I asked the audience a pressing question at the Quandl Alternative Data Conference last week: "How many of you know you can do more with GPUs than just play Doom or Quake?"
The crowd laughed as they raised their hands. The word is getting out. GPUs aren't just for video games anymore. They've already revolutionized AI. Now they're transforming analytics.
We've all heard by now that the world is drowning in data. It's not just traditional data warehouses anymore, but data streaming in from point-of-sale (POS) terminals, credit card systems and social media, not to mention all the sensors and telemetry from cars, phones and IoT devices.
There's enormous value in all this data. But the more of it there is, the harder it is to get at the insights that matter when those insights are still relevant.
That's where GPUs come in. Until the early 2000s, CPU power was increasing 30 to 40 percent per year. Then engineers hit a speed wall. Now growth looks more like 15 to 20 percent annually.
Meanwhile, GPU performance is leaping ahead by more than 50 percent per year. The reason has to do with their architecture. A CPU-based server might have 10 or 20 fast cores that process in series, where a GPU-based server might have 40,000 slower ones that can process in parallel. On a core by core basis, the CPU wins. But collectively, the GPU cores leave the CPU in the dust.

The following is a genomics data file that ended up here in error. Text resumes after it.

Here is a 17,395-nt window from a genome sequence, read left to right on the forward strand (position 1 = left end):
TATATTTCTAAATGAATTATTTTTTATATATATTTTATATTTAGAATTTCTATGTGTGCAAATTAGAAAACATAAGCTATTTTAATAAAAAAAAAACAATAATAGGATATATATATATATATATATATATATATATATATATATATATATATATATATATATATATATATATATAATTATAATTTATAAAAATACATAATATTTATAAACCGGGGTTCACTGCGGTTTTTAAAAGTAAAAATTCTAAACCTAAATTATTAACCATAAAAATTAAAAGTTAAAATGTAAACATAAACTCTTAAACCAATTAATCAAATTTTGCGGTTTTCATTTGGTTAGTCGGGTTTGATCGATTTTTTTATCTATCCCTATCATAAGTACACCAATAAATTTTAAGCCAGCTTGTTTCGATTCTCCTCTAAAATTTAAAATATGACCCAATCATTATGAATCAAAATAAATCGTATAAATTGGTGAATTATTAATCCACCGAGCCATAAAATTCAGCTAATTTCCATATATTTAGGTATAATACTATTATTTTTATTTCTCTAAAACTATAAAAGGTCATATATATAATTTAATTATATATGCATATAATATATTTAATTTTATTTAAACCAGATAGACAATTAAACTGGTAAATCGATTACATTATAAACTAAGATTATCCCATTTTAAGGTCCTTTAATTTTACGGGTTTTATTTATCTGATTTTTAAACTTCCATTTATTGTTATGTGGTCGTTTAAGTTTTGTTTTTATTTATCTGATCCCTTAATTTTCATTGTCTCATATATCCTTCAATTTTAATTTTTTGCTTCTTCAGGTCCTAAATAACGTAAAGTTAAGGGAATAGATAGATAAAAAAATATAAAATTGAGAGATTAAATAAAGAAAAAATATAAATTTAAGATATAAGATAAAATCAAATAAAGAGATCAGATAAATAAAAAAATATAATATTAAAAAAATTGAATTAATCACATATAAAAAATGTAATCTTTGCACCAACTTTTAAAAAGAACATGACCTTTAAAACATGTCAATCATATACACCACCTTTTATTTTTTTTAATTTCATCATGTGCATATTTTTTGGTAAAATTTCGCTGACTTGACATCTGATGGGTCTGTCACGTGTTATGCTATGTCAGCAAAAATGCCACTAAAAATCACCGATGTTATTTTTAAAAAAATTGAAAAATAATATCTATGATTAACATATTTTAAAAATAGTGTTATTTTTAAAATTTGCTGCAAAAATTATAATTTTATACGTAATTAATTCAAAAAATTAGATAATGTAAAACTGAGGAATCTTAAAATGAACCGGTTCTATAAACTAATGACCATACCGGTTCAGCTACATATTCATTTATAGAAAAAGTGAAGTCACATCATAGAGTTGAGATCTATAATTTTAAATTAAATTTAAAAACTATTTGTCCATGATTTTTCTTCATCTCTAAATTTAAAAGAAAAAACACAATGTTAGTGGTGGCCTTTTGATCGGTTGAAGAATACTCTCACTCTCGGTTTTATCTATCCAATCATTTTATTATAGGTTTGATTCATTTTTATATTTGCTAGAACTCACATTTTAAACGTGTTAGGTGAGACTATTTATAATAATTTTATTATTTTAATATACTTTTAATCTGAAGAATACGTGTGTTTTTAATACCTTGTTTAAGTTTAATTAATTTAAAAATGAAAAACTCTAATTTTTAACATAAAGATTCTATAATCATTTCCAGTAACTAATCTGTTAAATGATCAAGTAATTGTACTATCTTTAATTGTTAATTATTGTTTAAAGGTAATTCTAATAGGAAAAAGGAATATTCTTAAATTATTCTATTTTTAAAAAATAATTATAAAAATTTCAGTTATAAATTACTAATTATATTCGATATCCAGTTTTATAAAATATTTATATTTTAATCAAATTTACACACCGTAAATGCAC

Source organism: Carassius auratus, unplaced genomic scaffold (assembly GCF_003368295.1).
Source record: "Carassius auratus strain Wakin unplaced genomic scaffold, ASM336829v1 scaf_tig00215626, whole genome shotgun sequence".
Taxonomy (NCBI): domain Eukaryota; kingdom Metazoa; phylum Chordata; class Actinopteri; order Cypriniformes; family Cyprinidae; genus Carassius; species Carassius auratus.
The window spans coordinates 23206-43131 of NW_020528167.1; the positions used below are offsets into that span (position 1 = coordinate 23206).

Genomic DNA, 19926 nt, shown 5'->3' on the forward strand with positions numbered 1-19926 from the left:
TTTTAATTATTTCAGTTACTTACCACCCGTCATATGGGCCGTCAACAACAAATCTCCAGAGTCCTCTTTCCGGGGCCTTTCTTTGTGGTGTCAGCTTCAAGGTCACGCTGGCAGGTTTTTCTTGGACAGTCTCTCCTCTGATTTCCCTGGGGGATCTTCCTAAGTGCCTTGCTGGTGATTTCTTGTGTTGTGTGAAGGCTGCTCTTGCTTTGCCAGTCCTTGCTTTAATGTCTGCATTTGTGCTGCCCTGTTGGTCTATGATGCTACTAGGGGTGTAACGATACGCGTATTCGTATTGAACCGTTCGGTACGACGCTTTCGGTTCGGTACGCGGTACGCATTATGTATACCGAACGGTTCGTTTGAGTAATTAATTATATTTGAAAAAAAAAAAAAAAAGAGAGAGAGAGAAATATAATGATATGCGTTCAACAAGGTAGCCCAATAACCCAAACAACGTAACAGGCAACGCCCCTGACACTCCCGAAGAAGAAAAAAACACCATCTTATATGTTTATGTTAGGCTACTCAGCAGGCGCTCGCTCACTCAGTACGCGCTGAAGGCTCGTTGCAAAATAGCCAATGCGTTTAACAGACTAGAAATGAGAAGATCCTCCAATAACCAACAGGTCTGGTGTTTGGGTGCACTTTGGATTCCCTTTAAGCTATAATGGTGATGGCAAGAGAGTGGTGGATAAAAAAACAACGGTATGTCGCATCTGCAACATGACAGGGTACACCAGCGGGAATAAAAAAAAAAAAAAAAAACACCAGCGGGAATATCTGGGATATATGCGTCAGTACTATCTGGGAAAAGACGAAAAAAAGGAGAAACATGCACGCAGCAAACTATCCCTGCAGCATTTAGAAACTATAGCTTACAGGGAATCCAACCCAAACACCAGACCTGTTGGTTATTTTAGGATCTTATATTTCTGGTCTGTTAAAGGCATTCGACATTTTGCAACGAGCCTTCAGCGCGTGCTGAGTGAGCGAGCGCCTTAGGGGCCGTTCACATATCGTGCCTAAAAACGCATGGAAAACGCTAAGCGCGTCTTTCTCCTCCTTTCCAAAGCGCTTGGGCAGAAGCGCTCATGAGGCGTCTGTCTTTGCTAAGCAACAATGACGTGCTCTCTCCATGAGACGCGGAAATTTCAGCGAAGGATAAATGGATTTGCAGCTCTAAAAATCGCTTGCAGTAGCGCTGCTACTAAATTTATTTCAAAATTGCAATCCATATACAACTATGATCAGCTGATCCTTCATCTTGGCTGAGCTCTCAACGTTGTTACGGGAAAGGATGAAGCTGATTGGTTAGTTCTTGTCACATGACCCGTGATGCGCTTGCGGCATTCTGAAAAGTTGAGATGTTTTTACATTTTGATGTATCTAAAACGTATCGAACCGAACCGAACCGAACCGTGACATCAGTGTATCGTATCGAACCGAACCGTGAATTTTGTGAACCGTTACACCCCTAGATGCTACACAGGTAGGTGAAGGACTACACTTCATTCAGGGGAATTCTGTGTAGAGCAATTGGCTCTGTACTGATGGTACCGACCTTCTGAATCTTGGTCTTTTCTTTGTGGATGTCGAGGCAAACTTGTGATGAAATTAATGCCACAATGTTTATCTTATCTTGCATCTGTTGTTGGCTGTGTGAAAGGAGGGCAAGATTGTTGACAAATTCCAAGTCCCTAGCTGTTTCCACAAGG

As I put it to the Quandl audience: "Would you rather have 10 or 20 knights on your side, or 40,000 angry peasants?"
MapD's SQL engine harnesses the power of the computational mob. Not only does it run on GPUs, but on multiple GPUs per server and multiple servers per cluster, giving it the ability to query tens of billions of records in milliseconds.
That kind of performance changes the way analysts approach data. With CPU-based systems, queries might take hours to complete. Analysts only asked "safe" questions they knew they could answer quickly. Now they're free to ask anything they want. They can get insights faster and deploy them in the market faster.
At the Quandl conference, I showed the audience how to discover behavioral insights buried in a mashed together data set with hundreds of millions of rows and 260 different features. I demonstrated how to identify the strongest variables in this data set with an eye toward training machine learning segmentation models.
The financial services industry — particularly investment banks and hedge funds — use MapD to find alpha (active return on investment) in the markets, explore large data sets and test hypotheses in real time.
I'm convinced that we will cross the next frontier using GPUs for general purpose data analytics.
One day, I'll ask attendees at an analytics conference: "How many of you know that GPUs are not just for AI and analytics, but also for video games?"
That day is coming.